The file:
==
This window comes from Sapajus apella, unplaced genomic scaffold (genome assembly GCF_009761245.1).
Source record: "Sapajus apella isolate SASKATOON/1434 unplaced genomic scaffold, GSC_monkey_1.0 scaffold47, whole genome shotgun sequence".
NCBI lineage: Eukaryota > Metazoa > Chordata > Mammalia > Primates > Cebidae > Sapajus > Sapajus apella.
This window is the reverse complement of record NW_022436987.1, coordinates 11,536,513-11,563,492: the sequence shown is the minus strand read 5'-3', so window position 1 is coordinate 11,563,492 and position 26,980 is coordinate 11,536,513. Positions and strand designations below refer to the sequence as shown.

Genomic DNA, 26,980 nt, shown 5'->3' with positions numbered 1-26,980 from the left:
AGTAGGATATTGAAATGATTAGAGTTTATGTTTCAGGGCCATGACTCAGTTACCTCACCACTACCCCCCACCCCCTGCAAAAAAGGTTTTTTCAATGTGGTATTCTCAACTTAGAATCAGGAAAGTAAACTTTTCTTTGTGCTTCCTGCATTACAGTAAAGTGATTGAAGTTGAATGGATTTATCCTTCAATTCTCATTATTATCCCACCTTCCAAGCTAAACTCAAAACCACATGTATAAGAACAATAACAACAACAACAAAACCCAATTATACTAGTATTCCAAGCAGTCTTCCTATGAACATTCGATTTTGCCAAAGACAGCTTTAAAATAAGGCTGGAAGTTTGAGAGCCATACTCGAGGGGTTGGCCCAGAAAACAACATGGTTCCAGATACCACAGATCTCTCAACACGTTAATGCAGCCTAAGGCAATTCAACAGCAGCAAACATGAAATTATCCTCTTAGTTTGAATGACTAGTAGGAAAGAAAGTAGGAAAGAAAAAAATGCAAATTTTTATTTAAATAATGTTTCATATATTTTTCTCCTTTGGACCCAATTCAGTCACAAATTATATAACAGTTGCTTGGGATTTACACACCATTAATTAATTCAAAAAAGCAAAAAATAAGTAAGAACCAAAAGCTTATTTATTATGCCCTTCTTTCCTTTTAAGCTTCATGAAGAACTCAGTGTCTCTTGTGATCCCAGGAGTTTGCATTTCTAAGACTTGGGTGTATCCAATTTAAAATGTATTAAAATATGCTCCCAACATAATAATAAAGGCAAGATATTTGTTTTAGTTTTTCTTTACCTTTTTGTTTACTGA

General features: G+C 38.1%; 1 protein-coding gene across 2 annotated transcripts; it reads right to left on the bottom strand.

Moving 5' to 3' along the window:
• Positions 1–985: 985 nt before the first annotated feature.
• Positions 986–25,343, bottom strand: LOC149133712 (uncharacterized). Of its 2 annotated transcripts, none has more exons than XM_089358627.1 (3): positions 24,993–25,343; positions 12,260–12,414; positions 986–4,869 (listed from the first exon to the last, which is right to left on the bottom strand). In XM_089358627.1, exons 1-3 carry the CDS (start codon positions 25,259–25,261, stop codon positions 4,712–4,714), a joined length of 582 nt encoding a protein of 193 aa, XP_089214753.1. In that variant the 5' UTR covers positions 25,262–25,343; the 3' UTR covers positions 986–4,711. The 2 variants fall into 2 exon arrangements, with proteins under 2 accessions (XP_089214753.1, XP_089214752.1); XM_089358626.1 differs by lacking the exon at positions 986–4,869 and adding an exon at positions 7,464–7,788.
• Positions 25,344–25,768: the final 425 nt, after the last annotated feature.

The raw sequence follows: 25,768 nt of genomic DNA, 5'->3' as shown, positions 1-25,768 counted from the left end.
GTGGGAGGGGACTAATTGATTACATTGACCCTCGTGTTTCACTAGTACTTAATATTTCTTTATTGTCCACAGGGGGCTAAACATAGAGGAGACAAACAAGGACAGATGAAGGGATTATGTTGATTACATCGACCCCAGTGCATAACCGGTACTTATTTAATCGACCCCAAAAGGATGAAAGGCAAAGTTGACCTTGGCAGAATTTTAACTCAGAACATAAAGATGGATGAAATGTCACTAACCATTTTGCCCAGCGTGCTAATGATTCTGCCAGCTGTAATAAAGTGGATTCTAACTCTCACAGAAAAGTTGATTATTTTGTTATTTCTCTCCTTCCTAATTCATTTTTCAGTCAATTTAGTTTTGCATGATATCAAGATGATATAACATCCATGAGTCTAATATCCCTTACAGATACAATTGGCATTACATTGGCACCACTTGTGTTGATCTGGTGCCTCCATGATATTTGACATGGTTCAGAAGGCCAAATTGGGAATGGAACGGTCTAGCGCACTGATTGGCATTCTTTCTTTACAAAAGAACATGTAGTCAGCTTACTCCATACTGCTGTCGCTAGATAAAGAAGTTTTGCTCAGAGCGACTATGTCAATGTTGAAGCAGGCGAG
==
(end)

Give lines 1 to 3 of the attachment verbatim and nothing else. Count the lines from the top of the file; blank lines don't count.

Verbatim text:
This window comes from Sapajus apella, unplaced genomic scaffold (genome assembly GCF_009761245.1).
Source record: "Sapajus apella isolate SASKATOON/1434 unplaced genomic scaffold, GSC_monkey_1.0 scaffold47, whole genome shotgun sequence".
NCBI lineage: Eukaryota > Metazoa > Chordata > Mammalia > Primates > Cebidae > Sapajus > Sapajus apella.